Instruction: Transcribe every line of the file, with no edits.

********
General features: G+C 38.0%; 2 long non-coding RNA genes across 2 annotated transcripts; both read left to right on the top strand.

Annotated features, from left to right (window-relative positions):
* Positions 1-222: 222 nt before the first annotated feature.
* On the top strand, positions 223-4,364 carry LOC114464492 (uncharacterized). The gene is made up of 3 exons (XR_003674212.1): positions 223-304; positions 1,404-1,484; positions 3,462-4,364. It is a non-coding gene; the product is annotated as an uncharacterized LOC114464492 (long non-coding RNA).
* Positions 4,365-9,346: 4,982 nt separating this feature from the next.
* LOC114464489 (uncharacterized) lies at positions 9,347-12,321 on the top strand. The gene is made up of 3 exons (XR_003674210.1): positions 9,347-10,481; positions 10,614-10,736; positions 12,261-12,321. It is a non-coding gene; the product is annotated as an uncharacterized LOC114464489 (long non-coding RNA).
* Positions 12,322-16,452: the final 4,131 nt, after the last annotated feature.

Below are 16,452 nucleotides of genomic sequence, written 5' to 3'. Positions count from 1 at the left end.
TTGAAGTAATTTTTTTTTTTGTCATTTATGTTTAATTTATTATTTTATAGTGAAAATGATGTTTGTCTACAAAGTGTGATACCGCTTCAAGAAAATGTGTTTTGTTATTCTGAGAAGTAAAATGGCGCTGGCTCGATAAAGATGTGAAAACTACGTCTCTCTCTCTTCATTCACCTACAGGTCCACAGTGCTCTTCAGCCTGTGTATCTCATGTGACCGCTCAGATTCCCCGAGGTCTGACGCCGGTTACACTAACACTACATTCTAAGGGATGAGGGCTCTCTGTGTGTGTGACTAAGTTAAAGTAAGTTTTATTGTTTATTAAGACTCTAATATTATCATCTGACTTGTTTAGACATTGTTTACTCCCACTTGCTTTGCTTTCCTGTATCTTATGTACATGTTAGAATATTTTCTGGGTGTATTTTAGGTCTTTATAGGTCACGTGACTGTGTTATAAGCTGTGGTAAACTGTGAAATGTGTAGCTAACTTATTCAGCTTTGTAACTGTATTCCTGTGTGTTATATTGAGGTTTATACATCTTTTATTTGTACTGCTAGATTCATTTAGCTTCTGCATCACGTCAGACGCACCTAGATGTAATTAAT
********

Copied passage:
General features: G+C 38.0%; 2 long non-coding RNA genes across 2 annotated transcripts; both read left to right on the top strand.

Annotated features, from left to right (window-relative positions):
* Positions 1-222: 222 nt before the first annotated feature.
* On the top strand, positions 223-4,364 carry LOC114464492 (uncharacterized). The gene is made up of 3 exons (XR_003674212.1): positions 223-304; positions 1,404-1,484; positions 3,462-4,364. It is a non-coding gene; the product is annotated as an uncharacterized LOC114464492 (long non-coding RNA).
* Positions 4,365-9,346: 4,982 nt separating this feature from the next.
* LOC114464489 (uncharacterized) lies at positions 9,347-12,321 on the top strand. The gene is made up of 3 exons (XR_003674210.1): positions 9,347-10,481; positions 10,614-10,736; positions 12,261-12,321. It is a non-coding gene; the product is annotated as an uncharacterized LOC114464489 (long non-coding RNA).
* Positions 12,322-16,452: the final 4,131 nt, after the last annotated feature.

Below are 16,452 nucleotides of genomic sequence, written 5' to 3'. Positions count from 1 at the left end.
TTGAAGTAATTTTTTTTTTTGTCATTTATGTTTAATTTATTATTTTATAGTGAAAATGATGTTTGTCTACAAAGTGTGATACCGCTTCAAGAAAATGTGTTTTGTTATTCTGAGAAGTAAAATGGCGCTGGCTCGATAAAGATGTGAAAACTACGTCTCTCTCTCTTCATTCACCTACAGGTCCACAGTGCTCTTCAGCCTGTGTATCTCATGTGACCGCTCAGATTCCCCGAGGTCTGACGCCGGTTACACTAACACTACATTCTAAGGGATGAGGGCTCTCTGTGTGTGTGACTAAGTTAAAGTAAGTTTTATTGTTTATTAAGACTCTAATATTATCATCTGACTTGTTTAGACATTGTTTACTCCCACTTGCTTTGCTTTCCTGTATCTTATGTACATGTTAGAATATTTTCTGGGTGTATTTTAGGTCTTTATAGGTCACGTGACTGTGTTATAAGCTGTGGTAAACTGTGAAATGTGTAGCTAACTTATTCAGCTTTGTAACTGTATTCCTGTGTGTTATATTGAGGTTTATACATCTTTTATTTGTACTGCTAGATTCATTTAGCTTCTGCATCACGTCAGACGCACCTAGATGTAATTAAT